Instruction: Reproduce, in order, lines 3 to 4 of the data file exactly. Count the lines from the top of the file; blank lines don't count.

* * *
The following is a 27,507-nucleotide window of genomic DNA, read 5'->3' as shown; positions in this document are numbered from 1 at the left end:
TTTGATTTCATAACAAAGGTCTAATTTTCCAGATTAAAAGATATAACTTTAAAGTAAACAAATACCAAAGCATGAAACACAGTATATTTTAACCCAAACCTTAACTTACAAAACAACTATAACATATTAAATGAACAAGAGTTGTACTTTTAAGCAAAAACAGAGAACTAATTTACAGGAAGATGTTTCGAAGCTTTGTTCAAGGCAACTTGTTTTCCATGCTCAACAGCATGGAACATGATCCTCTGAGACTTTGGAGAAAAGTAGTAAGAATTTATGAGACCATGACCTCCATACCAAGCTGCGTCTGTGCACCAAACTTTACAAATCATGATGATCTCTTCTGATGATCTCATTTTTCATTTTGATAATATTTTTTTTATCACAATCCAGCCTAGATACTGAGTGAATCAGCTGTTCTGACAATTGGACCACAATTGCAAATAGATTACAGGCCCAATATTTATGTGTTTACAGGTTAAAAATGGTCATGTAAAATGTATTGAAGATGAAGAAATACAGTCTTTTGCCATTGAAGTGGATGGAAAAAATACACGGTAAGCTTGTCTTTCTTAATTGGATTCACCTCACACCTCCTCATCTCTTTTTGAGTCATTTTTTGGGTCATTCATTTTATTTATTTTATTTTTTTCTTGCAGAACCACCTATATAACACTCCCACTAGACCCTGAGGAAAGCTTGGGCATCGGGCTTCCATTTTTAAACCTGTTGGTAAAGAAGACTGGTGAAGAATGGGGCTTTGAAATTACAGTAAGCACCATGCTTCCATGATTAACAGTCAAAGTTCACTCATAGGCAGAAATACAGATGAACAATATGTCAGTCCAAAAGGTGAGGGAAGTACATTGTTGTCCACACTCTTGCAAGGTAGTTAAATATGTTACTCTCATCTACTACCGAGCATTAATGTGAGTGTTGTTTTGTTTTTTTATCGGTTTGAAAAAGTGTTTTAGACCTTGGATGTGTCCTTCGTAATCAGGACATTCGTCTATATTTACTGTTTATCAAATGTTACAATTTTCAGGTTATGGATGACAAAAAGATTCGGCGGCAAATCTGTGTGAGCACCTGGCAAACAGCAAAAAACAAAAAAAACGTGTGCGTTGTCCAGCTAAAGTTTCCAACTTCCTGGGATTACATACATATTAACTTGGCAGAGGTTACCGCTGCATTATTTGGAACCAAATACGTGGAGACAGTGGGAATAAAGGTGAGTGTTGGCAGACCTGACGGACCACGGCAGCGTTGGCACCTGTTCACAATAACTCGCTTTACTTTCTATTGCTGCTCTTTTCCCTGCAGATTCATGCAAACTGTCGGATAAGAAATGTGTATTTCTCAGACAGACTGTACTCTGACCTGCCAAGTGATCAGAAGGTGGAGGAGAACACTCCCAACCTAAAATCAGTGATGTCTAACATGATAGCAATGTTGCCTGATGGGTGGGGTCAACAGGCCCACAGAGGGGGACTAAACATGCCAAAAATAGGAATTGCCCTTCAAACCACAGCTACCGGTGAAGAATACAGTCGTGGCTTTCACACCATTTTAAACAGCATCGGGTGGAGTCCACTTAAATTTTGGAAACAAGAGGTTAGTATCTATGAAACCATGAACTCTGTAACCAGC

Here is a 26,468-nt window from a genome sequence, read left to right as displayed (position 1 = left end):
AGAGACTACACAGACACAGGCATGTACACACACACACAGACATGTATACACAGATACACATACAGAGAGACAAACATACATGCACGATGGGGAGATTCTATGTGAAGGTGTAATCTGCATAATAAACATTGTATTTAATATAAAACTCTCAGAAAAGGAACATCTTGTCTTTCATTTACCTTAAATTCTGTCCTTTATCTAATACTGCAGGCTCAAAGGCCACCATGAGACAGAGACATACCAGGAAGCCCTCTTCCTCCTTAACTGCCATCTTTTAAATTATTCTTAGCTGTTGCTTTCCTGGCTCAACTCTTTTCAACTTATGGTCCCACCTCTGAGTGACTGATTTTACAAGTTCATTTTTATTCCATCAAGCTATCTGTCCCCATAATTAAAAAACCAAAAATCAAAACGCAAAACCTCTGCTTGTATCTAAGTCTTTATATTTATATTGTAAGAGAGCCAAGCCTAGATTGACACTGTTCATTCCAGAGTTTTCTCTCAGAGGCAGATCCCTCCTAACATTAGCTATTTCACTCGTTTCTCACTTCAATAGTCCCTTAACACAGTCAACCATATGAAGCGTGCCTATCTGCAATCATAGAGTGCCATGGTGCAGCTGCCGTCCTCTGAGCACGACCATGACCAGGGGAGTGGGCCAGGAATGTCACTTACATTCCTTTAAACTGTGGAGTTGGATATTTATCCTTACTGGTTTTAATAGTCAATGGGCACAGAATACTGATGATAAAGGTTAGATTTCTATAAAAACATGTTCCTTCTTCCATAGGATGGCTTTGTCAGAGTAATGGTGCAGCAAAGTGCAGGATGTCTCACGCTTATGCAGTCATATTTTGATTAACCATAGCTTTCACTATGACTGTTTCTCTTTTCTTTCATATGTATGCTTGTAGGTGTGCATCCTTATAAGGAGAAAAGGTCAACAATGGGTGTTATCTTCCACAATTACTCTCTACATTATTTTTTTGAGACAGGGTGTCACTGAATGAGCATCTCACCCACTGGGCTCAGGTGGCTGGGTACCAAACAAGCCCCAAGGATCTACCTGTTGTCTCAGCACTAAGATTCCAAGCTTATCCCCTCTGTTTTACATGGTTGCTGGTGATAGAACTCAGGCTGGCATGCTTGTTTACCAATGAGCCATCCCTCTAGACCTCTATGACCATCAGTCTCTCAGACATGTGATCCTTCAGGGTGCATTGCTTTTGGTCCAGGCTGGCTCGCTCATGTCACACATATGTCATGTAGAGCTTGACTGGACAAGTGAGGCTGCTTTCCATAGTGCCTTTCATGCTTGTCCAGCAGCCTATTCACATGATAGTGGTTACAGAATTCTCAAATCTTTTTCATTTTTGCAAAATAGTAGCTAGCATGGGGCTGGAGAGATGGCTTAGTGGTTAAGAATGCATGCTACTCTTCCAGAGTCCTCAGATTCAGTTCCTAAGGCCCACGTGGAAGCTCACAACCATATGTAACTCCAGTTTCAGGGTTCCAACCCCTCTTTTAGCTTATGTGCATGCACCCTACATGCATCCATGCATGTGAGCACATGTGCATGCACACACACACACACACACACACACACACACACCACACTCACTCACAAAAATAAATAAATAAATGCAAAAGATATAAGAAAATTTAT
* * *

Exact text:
Here is a 26,468-nt window from a genome sequence, read left to right as displayed (position 1 = left end):
AGAGACTACACAGACACAGGCATGTACACACACACACAGACATGTATACACAGATACACATACAGAGAGACAAACATACATGCACGATGGGGAGATTCTATGTGAAGGTGTAATCTGCATAATAAACATTGTATTTAATATAAAACTCTCAGAAAAGGAACATCTTGTCTTTCATTTACCTTAAATTCTGTCCTTTATCTAATACTGCAGGCTCAAAGGCCACCATGAGACAGAGACATACCAGGAAGCCCTCTTCCTCCTTAACTGCCATCTTTTAAATTATTCTTAGCTGTTGCTTTCCTGGCTCAACTCTTTTCAACTTATGGTCCCACCTCTGAGTGACTGATTTTACAAGTTCATTTTTATTCCATCAAGCTATCTGTCCCCATAATTAAAAAACCAAAAATCAAAACGCAAAACCTCTGCTTGTATCTAAGTCTTTATATTTATATTGTAAGAGAGCCAAGCCTAGATTGACACTGTTCATTCCAGAGTTTTCTCTCAGAGGCAGATCCCTCCTAACATTAGCTATTTCACTCGTTTCTCACTTCAATAGTCCCTTAACACAGTCAACCATATGAAGCGTGCCTATCTGCAATCATAGAGTGCCATGGTGCAGCTGCCGTCCTCTGAGCACGACCATGACCAGGGGAGTGGGCCAGGAATGTCACTTACATTCCTTTAAACTGTGGAGTTGGATATTTATCCTTACTGGTTTTAATAGTCAATGGGCACAGAATACTGATGATAAAGGTTAGATTTCTATAAAAACATGTTCCTTCTTCCATAGGATGGCTTTGTCAGAGTAATGGTGCAGCAAAGTGCAGGATGTCTCACGCTTATGCAGTCATATTTTGATTAACCATAGCTTTCACTATGACTGTTTCTCTTTTCTTTCATATGTATGCTTGTAGGTGTGCATCCTTATAAGGAGAAAAGGTCAACAATGGGTGTTATCTTCCACAATTACTCTCTACATTATTTTTTTGAGACAGGGTGTCACTGAATGAGCATCTCACCCACTGGGCTCAGGTGGCTGGGTACCAAACAAGCCCCAAGGATCTACCTGTTGTCTCAGCACTAAGATTCCAAGCTTATCCCCTCTGTTTTACATGGTTGCTGGTGATAGAACTCAGGCTGGCATGCTTGTTTACCAATGAGCCATCCCTCTAGACCTCTATGACCATCAGTCTCTCAGACATGTGATCCTTCAGGGTGCATTGCTTTTGGTCCAGGCTGGCTCGCTCATGTCACACATATGTCATGTAGAGCTTGACTGGACAAGTGAGGCTGCTTTCCATAGTGCCTTTCATGCTTGTCCAGCAGCCTATTCACATGATAGTGGTTACAGAATTCTCAAATCTTTTTCATTTTTGCAAAATAGTAGCTAGCATGGGGCTGGAGAGATGGCTTAGTGGTTAAGAATGCATGCTACTCTTCCAGAGTCCTCAGATTCAGTTCCTAAGGCCCACGTGGAAGCTCACAACCATATGTAACTCCAGTTTCAGGGTTCCAACCCCTCTTTTAGCTTATGTGCATGCACCCTACATGCATCCATGCATGTGAGCACATGTGCATGCACACACACACACACACACACACACACACACACCACACTCACTCACAAAAATAAATAAATAAATGCAAAAGATATAAGAAAATTTAT